• Sophisticated banking sector with a major footprint in Africa. It is the continent's financial hub.
  • Offers a supportive and growing ecosystem as a hub for innovation, technology and fintech.
Key economic sectors: Mining, transport, energy, manufacturing, tourism and agriculture.

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KwaZulu-Natal In Context

KwaZulu-Natal is one of the nine provinces in South Africa. Situated on the east coast of the country, KwaZulu-Natal neighbours three other provinces: Eastern Cape, Mpumalanga and the Free State. KwaZulu-Natal borders the countries of Mozambique and Eswatini in the north, and Lesotho in the south.

The province is South Africa’s third smallest, taking up 7, 7% of the country’s land area and has a total area of 94 361 km².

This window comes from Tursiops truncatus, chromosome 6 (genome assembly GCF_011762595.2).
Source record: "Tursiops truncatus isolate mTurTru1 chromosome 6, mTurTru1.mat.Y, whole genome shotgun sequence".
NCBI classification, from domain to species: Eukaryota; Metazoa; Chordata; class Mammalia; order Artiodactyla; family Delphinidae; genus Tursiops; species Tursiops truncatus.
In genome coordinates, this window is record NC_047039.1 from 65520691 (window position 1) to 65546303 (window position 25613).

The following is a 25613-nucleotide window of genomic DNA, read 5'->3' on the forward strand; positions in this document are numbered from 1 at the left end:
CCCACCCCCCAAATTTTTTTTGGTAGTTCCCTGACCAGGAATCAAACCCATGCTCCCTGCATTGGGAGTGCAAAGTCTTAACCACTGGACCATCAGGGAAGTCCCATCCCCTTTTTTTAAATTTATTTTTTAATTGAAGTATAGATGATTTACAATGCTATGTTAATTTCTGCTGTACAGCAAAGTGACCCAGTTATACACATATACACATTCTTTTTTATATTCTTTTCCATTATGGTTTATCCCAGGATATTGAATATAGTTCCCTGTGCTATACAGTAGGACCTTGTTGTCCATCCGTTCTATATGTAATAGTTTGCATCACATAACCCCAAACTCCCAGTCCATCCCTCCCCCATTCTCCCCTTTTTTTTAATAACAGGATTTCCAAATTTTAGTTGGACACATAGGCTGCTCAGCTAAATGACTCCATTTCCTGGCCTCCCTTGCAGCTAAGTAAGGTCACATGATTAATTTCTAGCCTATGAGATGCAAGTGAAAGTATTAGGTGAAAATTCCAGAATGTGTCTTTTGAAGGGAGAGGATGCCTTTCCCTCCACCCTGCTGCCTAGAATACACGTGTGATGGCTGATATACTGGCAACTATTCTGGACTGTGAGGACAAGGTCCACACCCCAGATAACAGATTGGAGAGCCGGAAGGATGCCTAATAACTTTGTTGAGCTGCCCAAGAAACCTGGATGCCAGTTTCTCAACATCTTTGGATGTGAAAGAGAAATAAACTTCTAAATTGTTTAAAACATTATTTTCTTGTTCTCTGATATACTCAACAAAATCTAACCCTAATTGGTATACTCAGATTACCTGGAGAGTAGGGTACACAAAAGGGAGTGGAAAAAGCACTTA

Main cities and towns
Pietermaritzburg (Capital) Durban, Ulundi, Eshowe, Newcastle, Richards Bay

Local government in KwaZulu-Natal is organised into the eThekwini Metropolitan Council, and ten district municipalities, namely: Amajuba; iLembe; Harry Gwala; Ugu; uMgungundlovu; uMkhanyakude; uMzinyathi; uThukela; King Cetshwayo and Zululand. Each district is further divided into a varying number of local municipalities.

The summer-rainfall coastal regions are hot and humid, with a subtropical climate. The Midlands area is drier, with extremely cold conditions in winter and snow on the high-lying ground. In the north, the subtropical strip extends around Eswatini to the edge of the escarpment.